STAR CITY — Circuit Judge Rob Wyatt on Monday refused to reject key state evidence in the five criminal charges pending against Gould Mayor Earnest Nash Jr.
Wyatt did agree to sever two counts for a separate jury trial and indicated Nash will go on trial Aug. 13 on one set of charges.
Prosecuting Attorney Kyle Hunter filed the five charges against Nash in March, accusing him of obstructing governmental operations in the municipality; prohibiting Pamela Barley-Gibson, appointed recorder-treasurer, from performing her duties; authorizing payments from two municipal funds in violation of municipal ordinance; and altering Gould City Court records without authorization and converting $520 in court funds to his own use.
Hunter, who was present for Monday’s pretrial hearing, has said Nash could be removed as mayor if convicted of nonfeasance in office.
Nash’s attorneys, Gene McKissic of Pine Bluff and Hank Bates of Little Rock, were unsuccessful in convincing Wyatt that statutes of limitations would prohibit taking Nash to trial on the charges stemming from the municipal court, where Nash served as court clerk.
Chief Deputy Prosecutor Wayne Juneau argued that while the documents were public records, court dockets could not be found in the municipal files and actions taken by Nash were only recorded on digital files.
Clayton Moss, special agent with the Arkansas State Police Criminal Investigation Division, testified that city court checks were subpoenaed from Simmons First National Bank as part of the investigation into allegations that Nash altered court records and issued “several refunds” to himself in 2003.
Barley-Gibson testified that she has been appointed recorder-treasurer three times by the Gould City Council, but “locked out of my office (by Nash).”
Nash vetoed each appointment.
After obtaining some court records, she said she took them to Howard M. “Corky” Holfhoff, former Gould City Court judge. Holfhoff, Desha County District Court judge, said he never authorized Nash to transfer convictions Nash received in the Gould court to the Desha court at Dumas.
Holfhoff acknowledged it was apparently his signature on a $520 court refund check to Nash, but said he did not remember signing the check nine years ago.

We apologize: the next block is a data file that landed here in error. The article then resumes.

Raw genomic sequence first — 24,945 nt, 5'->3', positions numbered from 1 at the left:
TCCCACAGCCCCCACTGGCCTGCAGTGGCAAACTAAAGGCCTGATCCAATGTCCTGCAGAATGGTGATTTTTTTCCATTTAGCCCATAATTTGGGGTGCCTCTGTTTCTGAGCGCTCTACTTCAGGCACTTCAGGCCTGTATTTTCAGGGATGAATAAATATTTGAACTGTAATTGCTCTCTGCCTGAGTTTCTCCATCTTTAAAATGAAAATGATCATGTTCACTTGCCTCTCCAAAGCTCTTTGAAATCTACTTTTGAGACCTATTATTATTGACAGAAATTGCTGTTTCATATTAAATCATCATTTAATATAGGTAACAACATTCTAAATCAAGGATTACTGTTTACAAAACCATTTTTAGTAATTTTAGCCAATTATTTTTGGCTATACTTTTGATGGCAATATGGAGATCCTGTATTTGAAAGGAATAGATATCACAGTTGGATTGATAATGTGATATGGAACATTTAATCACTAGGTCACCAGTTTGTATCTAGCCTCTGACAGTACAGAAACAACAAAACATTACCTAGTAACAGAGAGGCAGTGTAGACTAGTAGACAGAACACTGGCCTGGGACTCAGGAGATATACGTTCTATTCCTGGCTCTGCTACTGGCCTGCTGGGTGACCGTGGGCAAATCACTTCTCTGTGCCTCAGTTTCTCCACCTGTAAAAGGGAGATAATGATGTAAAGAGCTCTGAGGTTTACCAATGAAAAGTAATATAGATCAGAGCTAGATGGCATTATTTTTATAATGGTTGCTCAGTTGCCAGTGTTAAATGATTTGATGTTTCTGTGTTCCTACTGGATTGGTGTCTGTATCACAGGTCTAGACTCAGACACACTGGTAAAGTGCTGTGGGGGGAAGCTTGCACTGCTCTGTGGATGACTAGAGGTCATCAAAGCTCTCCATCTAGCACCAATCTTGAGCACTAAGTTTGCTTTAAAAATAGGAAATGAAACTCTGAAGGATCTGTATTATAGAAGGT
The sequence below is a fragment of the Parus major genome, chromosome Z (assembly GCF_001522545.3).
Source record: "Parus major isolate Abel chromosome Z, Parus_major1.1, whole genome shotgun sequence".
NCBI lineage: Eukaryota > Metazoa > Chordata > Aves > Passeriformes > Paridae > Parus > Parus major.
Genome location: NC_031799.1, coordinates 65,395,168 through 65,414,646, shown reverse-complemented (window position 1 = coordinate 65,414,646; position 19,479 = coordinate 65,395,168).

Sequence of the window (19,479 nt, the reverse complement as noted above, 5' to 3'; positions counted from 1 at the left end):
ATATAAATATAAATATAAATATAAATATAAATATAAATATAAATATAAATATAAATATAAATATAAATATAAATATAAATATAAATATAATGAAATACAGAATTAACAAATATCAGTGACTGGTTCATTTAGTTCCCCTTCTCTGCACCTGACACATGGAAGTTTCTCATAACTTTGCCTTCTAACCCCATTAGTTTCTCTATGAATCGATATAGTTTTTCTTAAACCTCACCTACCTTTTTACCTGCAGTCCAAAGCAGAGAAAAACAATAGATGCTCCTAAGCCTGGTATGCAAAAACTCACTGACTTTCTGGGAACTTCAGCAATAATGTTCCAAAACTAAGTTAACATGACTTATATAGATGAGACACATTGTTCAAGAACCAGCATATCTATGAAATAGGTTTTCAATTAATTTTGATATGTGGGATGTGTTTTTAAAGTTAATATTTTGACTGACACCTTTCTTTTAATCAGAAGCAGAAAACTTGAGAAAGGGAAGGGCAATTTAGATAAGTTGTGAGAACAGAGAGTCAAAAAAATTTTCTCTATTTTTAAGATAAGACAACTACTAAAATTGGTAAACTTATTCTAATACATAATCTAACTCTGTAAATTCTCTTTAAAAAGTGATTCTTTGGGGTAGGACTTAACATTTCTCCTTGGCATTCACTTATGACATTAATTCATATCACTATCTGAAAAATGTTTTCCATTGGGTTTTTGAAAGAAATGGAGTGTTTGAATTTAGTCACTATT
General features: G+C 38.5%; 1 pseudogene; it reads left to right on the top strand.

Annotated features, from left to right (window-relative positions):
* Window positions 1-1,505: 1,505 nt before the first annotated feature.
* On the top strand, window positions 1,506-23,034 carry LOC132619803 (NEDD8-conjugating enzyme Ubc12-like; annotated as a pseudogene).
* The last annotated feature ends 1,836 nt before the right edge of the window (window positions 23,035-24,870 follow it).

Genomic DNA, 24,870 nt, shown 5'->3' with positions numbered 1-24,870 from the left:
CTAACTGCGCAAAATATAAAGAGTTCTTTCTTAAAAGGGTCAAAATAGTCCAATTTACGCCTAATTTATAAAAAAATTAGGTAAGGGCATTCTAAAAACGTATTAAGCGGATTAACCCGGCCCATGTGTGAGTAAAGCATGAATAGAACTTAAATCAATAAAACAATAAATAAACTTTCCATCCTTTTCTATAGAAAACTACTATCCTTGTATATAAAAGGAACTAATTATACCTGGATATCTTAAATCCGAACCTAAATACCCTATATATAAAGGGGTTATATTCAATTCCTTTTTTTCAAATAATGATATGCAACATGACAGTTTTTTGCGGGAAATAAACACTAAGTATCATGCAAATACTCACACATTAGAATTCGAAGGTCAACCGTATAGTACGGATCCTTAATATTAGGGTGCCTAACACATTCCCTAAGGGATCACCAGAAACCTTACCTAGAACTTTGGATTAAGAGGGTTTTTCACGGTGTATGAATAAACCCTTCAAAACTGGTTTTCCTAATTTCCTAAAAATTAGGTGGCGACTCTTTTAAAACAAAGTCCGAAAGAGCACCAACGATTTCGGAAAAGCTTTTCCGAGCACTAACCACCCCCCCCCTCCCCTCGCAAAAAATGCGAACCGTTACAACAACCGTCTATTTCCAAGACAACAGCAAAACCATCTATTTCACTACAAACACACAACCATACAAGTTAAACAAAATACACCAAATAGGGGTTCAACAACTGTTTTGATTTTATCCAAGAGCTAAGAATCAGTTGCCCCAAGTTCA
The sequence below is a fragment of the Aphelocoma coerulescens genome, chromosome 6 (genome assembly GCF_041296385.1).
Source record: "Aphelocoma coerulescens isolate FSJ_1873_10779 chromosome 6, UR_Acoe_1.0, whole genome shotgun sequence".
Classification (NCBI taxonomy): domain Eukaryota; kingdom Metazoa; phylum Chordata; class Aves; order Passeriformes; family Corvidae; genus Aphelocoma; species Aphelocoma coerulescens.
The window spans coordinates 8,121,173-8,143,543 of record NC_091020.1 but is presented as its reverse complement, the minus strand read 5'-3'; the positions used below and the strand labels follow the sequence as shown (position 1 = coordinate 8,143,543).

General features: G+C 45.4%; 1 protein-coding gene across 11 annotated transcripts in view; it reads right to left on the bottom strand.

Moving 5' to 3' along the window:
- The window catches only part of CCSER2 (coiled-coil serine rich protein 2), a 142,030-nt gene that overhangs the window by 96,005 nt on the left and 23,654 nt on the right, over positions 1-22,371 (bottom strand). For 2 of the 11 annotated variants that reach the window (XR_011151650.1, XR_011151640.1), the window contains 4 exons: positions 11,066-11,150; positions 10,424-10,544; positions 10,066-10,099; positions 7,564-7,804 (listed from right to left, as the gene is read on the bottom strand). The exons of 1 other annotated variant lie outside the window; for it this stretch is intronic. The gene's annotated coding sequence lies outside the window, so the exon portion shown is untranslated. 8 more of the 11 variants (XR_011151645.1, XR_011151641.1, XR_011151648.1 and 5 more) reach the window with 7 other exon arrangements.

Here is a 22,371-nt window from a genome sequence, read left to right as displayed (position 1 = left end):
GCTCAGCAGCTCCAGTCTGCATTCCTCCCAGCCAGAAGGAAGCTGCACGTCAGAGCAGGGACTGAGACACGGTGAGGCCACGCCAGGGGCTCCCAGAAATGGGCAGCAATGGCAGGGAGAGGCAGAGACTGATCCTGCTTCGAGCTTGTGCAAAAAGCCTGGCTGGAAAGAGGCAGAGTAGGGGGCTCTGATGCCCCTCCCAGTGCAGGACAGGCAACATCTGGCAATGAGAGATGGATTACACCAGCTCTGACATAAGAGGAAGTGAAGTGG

The judge said the transfer and refund on the documents obtained by Barley-Gibson were illegal acts.
Linda Howell, current clerk of the Gould court, said the digital records indicated Nash wrote that his old cases had been transferred to Dumas on appeal, something “we don’t normally do.”
It was “somewhat unusual” for a clerk of the court to issue a refund check to himself, Howell added.
During cross-examination by McKissic, Howell said she determined that several years of the Gould court’s dockets were missing from City Hall.
A state auditor, in response to questions posed by Juneau, testified that auditors are behind in their work and do not normally conduct a complete audit on small-town financial records.
Instead, he added, auditors and city mayors reach an “agreement on procedures” and a sampling of the records is checked.
Nash also has been accused of two counts of battery in the third-degree stemming from a February altercation at City Hall involving Barley-Gibson and then=Alderman Harry Hall.
Hall and Barley-Gibson maintain they were assaulted by Nash when they went to Gould City Hall with a locksmith to gain access to the recorder-treasurer’s office.
A civil trial is scheduled Wednesday in Lincoln County Circuit Court at Star City involving the Gould Citizens Advisory Council.
Two Nash supporters, Samuel King and Norvell Dixon, and members of the private citizens group filed a suit seeking to remove Alderman Roseanna Smith-Lee and Hall from the city council.
The suit contends the two were serving illegally. Hall resigned as a city council member after the suit was filed.